UK Politics

Ex-minister Norman Baker publishes drug plans 'blocked' by Theresa May

Norman Baker Image copyright Getty Images

Former minister Norman Baker has released details of proposals for reforming drug laws which he says Home Secretary Theresa May suppressed.

Home Office officials drew up the suggestions for a report published in October but withheld them from the final version, according to Mr Baker.

A "Portuguese model" for treating rather than prosecuting minor drug offenders was among the plans, he says.

But the Home Office has denied such a recommendation was ever made.

The Lib Dem MP resigned as crime prevention minister in November, claiming Conservative colleagues had "repeatedly blocked" the release of departmental research.

In a letter to Deputy Prime Minister Nick Clegg on Saturday, Mr Baker urged his party leader to consider adopting three measures for reducing harmful drug use:

  • Treating addicts with prescribed heroin under clinical supervision
  • A Portuguese model in which those who commit minor drug offences are offered treatment programmes rather than facing criminal charges
  • Medicinal use of cannabis for certain conditions.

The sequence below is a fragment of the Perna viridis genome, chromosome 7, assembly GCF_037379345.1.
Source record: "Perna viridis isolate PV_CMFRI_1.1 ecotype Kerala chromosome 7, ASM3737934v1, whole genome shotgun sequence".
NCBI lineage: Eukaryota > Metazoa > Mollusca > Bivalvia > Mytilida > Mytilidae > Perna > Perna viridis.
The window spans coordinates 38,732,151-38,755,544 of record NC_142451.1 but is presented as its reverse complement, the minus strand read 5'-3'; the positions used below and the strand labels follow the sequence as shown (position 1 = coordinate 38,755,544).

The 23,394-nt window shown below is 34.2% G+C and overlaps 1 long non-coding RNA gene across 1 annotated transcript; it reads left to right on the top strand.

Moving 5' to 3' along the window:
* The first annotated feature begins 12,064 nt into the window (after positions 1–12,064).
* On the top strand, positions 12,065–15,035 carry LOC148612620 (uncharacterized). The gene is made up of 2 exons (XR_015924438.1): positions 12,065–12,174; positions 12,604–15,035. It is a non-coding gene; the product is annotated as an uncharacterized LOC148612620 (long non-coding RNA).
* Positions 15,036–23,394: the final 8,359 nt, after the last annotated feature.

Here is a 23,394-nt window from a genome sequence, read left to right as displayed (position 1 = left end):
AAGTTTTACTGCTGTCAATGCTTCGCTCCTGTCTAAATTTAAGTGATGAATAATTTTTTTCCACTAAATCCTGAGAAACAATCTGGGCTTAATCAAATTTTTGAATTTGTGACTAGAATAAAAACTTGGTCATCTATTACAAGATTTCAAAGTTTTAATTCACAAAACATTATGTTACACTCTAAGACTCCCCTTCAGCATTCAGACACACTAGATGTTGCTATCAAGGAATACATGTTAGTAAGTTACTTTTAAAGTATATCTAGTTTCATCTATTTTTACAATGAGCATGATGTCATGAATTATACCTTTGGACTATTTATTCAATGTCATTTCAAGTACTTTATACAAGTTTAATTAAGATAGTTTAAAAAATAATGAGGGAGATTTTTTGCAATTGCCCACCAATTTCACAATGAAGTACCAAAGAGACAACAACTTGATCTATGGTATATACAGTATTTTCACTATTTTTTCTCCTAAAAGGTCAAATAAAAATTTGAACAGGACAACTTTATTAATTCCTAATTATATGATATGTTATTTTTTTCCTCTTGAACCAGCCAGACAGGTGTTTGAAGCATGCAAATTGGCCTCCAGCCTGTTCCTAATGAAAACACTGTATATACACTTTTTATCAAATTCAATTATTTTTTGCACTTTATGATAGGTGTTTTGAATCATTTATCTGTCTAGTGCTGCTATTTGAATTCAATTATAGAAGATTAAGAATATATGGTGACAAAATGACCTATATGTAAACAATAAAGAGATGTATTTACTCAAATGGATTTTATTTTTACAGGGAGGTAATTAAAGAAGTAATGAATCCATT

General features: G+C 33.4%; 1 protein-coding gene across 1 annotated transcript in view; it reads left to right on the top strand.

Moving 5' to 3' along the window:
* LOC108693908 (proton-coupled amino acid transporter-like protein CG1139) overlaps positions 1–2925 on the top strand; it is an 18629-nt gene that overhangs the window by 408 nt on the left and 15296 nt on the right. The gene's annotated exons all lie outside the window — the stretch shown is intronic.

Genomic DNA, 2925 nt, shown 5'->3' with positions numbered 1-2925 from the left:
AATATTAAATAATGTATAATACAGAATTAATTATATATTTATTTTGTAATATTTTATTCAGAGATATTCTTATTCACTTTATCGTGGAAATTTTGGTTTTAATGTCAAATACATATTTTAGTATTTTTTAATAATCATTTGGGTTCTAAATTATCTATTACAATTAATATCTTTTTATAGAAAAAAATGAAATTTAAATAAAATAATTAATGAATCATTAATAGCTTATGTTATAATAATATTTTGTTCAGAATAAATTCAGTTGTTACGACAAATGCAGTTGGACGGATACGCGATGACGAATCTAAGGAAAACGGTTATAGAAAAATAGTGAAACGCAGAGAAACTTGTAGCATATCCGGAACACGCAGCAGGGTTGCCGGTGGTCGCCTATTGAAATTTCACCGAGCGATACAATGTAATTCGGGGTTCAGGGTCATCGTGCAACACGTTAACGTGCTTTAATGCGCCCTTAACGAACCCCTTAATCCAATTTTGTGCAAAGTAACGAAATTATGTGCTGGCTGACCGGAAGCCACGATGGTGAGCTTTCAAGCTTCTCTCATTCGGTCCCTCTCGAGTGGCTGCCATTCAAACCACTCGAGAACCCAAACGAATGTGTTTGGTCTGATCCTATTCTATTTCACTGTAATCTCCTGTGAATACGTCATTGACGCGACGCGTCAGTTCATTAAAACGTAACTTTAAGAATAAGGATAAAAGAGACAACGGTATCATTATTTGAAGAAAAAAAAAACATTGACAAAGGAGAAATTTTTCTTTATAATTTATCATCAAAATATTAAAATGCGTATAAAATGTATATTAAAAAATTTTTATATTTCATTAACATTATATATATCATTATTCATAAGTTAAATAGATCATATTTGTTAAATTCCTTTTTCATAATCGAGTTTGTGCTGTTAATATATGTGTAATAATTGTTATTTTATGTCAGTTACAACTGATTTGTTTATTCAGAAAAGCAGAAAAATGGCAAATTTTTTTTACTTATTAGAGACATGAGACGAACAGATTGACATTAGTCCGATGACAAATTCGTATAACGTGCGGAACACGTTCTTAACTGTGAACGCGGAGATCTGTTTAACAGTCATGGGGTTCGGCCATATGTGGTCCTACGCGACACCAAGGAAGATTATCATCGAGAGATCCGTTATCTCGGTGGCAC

He said the Home Office had drawn up these ideas for inclusion in its report comparing the UK's drugs policy to that of other countries.

The study concluded there was "no obvious" link between tougher sanctions and levels of drug use.

'Rapidly diminishing vote'

In Mr Baker's letter, he took aim again at what he called "the Conservatives' unwillingness to consider reasonable, practical and proportionate proposals".

The Home Office disputed that its officials had ever proposed introducing the Portuguese model in this country and insisted that the current drugs strategy was working.

A spokesman for the deputy prime minister offered some support for Mr Baker's position, stating: "For decades, governments have focused on sounding tough instead of doing what works to reduce drug use."

"We believe we should treat users as people with a problem in need of help."

A Conservative Party spokesman accused the Tories' coalition partners of pandering "to their rapidly diminishing core vote".

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